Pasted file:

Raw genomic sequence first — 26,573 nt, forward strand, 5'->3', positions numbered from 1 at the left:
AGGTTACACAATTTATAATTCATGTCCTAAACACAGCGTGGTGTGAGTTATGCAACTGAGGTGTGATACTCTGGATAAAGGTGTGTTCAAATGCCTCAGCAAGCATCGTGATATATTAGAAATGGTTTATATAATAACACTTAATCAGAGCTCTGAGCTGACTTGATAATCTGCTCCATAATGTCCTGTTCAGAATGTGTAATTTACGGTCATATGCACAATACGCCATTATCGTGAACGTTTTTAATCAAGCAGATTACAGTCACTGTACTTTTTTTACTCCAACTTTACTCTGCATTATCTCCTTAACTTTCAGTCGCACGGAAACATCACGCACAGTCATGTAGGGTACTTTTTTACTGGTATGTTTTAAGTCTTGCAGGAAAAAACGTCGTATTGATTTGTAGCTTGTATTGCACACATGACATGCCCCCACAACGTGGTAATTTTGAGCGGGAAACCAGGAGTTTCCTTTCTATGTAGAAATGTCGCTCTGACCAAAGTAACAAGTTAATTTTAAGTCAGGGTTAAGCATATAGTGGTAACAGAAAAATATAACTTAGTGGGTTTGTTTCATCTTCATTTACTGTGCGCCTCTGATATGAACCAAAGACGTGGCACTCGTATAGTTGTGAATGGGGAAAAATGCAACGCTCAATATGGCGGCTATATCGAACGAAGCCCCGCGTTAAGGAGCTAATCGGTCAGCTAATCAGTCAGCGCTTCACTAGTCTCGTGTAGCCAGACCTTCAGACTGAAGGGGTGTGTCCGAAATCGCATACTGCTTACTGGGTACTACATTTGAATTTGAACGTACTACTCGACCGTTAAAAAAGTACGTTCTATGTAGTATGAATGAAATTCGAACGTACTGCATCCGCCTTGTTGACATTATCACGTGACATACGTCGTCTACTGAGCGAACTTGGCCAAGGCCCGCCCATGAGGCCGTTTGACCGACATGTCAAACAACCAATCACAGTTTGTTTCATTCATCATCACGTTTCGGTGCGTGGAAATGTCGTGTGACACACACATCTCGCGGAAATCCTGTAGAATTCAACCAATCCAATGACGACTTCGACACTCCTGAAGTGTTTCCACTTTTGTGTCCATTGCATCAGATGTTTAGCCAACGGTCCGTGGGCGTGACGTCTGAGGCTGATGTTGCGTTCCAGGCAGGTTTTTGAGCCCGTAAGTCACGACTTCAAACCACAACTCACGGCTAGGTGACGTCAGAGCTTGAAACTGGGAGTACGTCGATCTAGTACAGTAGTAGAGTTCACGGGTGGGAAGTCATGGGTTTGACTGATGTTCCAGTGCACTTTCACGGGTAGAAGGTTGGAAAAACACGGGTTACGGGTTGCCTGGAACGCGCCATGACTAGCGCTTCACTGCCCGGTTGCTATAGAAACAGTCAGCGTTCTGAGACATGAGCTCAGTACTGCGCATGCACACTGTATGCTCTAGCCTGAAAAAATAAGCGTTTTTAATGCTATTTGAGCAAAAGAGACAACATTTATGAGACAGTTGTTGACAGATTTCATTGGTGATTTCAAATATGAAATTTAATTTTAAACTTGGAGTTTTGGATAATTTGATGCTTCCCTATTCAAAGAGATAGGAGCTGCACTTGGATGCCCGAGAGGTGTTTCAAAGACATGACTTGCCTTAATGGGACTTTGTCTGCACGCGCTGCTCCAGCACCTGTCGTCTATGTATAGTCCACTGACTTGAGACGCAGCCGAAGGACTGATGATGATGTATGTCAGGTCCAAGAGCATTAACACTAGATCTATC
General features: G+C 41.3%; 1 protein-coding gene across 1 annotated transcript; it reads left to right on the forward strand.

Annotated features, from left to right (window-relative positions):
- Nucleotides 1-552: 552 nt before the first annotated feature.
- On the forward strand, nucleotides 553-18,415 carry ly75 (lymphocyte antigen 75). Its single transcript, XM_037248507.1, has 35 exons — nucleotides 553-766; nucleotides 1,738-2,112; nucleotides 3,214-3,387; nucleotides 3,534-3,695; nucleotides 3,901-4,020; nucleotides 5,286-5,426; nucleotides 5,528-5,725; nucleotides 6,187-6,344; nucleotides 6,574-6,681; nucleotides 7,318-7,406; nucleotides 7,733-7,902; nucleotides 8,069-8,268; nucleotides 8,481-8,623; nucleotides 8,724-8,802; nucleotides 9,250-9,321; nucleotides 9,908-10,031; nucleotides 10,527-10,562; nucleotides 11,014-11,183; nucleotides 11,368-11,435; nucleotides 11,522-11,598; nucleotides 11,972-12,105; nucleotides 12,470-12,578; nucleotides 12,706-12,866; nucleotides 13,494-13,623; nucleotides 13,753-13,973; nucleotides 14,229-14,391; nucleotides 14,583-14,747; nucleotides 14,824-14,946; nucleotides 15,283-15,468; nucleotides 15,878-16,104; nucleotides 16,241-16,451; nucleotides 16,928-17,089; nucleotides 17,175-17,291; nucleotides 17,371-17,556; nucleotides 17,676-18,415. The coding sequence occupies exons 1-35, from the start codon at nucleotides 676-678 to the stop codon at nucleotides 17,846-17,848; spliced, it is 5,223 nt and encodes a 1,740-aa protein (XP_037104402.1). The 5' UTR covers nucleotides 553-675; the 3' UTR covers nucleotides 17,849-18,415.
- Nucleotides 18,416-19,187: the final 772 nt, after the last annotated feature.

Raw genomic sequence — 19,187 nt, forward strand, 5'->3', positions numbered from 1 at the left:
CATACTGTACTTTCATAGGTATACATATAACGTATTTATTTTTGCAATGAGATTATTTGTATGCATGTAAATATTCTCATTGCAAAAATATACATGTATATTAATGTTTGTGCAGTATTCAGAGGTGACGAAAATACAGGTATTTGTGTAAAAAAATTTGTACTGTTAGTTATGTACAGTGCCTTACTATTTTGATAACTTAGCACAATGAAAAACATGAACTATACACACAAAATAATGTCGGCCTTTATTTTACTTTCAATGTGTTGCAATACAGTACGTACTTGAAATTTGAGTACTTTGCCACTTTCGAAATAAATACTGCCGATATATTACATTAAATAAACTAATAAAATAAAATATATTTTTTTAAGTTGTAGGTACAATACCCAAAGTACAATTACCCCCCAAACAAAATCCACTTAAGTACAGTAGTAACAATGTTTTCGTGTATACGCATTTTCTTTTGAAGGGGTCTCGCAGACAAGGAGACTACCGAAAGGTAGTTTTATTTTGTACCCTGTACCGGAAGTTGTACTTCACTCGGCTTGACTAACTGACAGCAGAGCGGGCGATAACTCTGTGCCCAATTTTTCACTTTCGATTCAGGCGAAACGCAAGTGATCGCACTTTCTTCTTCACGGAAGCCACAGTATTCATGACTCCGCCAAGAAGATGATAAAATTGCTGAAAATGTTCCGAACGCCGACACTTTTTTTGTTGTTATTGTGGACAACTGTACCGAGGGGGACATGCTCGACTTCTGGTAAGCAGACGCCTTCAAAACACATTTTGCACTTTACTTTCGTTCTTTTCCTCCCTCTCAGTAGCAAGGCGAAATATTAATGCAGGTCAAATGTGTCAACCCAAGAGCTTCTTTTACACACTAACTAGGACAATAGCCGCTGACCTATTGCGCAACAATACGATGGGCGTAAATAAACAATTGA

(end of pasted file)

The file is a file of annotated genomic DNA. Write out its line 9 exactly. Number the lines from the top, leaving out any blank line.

CATACTGTACTTTCATAGGTATACATATAACGTATTTATTTTTGCAATGAGATTATTTGTATGCATGTAAATATTCTCATTGCAAAAATATACATGTATATTAATGTTTGTGCAGTATTCAGAGGTGACGAAAATACAGGTATTTGTGTAAAAAAATTTGTACTGTTAGTTATGTACAGTGCCTTACTATTTTGATAACTTAGCACAATGAAAAACATGAACTATACACACAAAATAATGTCGGCCTTTATTTTACTTTCAATGTGTTGCAATACAGTACGTACTTGAAATTTGAGTACTTTGCCACTTTCGAAATAAATACTGCCGATATATTACATTAAATAAACTAATAAAATAAAATATATTTTTTTAAGTTGTAGGTACAATACCCAAAGTACAATTACCCCCCAAACAAAATCCACTTAAGTACAGTAGTAACAATGTTTTCGTGTATACGCATTTTCTTTTGAAGGGGTCTCGCAGACAAGGAGACTACCGAAAGGTAGTTTTATTTTGTACCCTGTACCGGAAGTTGTACTTCACTCGGCTTGACTAACTGACAGCAGAGCGGGCGATAACTCTGTGCCCAATTTTTCACTTTCGATTCAGGCGAAACGCAAGTGATCGCACTTTCTTCTTCACGGAAGCCACAGTATTCATGACTCCGCCAAGAAGATGATAAAATTGCTGAAAATGTTCCGAACGCCGACACTTTTTTTGTTGTTATTGTGGACAACTGTACCGAGGGGGACATGCTCGACTTCTGGTAAGCAGACGCCTTCAAAACACATTTTGCACTTTACTTTCGTTCTTTTCCTCCCTCTCAGTAGCAAGGCGAAATATTAATGCAGGTCAAATGTGTCAACCCAAGAGCTTCTTTTACACACTAACTAGGACAATAGCCGCTGACCTATTGCGCAACAATACGATGGGCGTAAATAAACAATTGA